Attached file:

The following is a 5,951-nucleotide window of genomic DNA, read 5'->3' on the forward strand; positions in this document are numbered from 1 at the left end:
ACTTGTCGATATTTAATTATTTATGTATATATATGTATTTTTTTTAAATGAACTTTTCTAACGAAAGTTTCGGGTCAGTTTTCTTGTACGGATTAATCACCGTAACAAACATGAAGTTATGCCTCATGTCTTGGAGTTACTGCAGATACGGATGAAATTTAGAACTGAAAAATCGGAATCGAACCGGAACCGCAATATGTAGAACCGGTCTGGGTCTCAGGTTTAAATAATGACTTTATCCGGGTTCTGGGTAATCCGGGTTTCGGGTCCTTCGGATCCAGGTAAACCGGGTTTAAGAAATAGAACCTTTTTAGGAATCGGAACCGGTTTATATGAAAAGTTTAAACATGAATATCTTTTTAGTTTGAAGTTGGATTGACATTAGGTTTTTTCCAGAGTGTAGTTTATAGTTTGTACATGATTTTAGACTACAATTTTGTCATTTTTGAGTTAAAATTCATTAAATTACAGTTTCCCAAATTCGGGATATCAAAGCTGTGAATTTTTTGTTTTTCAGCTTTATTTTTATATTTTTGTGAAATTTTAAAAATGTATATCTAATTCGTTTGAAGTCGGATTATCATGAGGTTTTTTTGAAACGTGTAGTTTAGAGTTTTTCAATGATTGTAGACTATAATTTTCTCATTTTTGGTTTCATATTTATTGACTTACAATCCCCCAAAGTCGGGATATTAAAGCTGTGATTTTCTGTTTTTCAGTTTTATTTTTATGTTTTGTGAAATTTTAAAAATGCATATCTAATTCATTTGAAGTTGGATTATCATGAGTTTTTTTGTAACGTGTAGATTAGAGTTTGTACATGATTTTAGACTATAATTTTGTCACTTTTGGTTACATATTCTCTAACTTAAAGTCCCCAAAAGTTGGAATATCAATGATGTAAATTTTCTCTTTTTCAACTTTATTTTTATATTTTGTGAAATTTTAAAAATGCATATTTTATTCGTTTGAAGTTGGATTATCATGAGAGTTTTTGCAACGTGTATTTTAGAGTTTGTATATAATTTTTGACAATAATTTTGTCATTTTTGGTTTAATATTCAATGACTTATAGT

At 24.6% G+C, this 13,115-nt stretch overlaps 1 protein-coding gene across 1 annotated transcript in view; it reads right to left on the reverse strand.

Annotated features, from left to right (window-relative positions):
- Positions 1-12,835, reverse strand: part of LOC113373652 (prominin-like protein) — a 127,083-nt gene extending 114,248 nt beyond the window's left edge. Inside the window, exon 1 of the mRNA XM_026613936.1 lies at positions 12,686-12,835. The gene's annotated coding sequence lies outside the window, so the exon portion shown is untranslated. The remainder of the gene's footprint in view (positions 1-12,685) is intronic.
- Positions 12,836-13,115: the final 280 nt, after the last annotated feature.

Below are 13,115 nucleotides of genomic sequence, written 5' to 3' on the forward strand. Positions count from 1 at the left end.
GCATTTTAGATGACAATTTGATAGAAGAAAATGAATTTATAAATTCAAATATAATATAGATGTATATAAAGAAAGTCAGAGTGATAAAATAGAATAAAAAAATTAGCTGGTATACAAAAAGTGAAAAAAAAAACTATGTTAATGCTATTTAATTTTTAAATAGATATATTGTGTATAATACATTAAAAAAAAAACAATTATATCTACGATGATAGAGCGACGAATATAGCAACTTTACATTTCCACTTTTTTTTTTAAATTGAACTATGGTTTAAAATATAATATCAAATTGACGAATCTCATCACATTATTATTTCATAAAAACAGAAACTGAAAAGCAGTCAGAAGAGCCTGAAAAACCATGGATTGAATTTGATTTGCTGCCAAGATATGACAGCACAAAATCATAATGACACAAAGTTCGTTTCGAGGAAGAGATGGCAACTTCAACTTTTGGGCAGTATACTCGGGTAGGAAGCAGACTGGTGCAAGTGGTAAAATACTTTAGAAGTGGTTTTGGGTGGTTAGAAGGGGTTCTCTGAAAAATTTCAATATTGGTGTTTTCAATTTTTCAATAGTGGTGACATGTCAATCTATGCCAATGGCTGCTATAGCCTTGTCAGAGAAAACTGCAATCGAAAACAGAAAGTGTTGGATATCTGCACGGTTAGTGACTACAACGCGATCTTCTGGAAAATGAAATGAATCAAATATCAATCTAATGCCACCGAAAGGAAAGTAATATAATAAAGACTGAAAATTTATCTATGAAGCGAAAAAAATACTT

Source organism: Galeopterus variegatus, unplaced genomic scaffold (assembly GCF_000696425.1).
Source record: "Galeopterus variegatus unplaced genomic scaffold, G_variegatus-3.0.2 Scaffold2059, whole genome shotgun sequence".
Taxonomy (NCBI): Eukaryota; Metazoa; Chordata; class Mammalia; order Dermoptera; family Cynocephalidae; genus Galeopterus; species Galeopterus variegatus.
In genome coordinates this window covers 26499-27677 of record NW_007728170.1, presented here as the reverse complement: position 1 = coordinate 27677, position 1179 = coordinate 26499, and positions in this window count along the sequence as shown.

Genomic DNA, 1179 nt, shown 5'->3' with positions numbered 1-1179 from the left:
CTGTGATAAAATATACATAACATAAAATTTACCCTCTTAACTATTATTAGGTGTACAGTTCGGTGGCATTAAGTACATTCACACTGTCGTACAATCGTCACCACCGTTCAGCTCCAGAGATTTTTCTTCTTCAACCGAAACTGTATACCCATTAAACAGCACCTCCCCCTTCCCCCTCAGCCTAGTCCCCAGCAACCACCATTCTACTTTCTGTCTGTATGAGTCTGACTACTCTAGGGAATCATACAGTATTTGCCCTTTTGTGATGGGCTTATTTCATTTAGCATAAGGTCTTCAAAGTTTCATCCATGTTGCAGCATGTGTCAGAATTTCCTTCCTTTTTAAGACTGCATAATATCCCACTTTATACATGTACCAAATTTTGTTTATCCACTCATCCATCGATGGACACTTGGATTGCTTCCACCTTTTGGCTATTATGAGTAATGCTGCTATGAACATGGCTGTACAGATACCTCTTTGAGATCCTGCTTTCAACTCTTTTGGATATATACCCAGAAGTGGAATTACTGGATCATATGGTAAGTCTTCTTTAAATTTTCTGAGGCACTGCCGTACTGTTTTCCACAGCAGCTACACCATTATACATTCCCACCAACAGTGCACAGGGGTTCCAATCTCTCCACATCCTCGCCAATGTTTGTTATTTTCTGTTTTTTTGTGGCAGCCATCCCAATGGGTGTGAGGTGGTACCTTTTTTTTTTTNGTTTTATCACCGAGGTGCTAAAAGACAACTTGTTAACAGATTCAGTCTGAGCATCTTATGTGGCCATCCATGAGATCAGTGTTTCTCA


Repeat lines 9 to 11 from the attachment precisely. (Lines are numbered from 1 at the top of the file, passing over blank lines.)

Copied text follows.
Source organism: Galeopterus variegatus, unplaced genomic scaffold (assembly GCF_000696425.1).
Source record: "Galeopterus variegatus unplaced genomic scaffold, G_variegatus-3.0.2 Scaffold2059, whole genome shotgun sequence".
Taxonomy (NCBI): Eukaryota; Metazoa; Chordata; class Mammalia; order Dermoptera; family Cynocephalidae; genus Galeopterus; species Galeopterus variegatus.